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Scream 4 (revisited)

As I mentioned in my SCREAM VI review and elsewhere, I consider Wes Craven’s SCREAM (1996) to be one of the great horror films of the ‘90s, and since then I have dutifully watched each of the sequels as they were released and enjoyed at least parts of them. SCREAM 2 seemed quite good in 1997, but my attachment to it has faded over the years. SCREAM 3 was disappointing in 2000, and hasn’t much grown on me. That seemed to be the end of it, and it seemed questionable when a SCREAM 4 came along 11 years later.

I remember I saw it at a preview screening. After the debacle of CURSED and the (enjoyable) mess of MY SOUL TO TAKE, I didn’t necessarily believe that Craven would be able to pull off the difficult task of a decade-plus-later part 4 that few had asked for. I also remember there was a guy sitting near the front talking to himself and the screen throughout the movie, being pretty annoying, but when it was over and he was leaving he made direct eye contact with me and said, “That was great!” with so much more enthusiasm than I had for the movie that I forgave him.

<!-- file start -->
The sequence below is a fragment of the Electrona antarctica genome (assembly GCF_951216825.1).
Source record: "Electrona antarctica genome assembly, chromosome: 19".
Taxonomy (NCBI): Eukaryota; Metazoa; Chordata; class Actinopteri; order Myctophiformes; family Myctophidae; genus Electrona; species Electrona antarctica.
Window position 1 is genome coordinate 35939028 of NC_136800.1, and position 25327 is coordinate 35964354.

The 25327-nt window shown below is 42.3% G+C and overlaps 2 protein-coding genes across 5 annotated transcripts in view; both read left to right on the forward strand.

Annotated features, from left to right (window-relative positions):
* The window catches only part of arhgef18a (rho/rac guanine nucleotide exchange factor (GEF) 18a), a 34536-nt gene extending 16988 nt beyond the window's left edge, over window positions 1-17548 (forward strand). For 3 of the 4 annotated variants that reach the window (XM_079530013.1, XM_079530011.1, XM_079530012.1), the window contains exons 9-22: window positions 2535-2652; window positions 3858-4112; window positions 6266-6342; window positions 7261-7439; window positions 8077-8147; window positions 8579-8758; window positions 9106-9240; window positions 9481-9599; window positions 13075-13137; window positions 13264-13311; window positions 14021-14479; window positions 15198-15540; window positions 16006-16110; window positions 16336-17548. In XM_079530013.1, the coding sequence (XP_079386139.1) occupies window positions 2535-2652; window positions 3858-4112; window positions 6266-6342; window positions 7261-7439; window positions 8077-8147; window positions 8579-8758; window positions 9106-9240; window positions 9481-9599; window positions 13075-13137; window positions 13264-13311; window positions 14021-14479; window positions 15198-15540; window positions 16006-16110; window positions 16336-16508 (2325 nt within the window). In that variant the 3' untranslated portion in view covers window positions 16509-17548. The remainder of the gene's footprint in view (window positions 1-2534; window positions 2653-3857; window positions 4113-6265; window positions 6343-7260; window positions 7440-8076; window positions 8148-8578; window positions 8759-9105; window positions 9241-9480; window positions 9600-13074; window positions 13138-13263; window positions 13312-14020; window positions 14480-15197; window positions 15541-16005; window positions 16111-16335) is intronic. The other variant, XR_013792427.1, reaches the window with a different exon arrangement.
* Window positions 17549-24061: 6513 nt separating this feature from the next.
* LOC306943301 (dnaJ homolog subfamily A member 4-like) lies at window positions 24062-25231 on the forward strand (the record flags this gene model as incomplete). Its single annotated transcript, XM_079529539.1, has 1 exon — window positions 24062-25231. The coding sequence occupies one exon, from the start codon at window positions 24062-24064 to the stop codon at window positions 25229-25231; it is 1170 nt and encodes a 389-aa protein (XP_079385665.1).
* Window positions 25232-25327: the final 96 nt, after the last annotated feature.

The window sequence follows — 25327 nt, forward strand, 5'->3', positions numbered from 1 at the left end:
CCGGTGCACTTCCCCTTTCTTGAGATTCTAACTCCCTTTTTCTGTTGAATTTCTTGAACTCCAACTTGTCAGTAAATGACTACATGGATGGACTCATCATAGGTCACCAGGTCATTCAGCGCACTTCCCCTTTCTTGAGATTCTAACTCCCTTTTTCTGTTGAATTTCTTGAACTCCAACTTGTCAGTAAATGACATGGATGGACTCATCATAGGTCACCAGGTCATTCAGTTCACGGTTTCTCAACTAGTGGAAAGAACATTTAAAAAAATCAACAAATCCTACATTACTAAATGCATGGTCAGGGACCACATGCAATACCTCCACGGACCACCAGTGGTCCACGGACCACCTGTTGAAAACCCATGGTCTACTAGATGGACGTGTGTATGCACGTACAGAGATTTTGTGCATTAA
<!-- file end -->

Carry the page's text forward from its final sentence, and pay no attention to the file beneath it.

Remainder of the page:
But I didn’t hate it. In my review at the time I concluded it was “surprisingly okay” and “kind of works on the unambitious level of ‘hey, I remember these characters’,” though not on the level of “this completely justifies going back to the well again.” I still like the first half of my review, which does a good job of describing how it did and did not fit in to the state of horror at the time.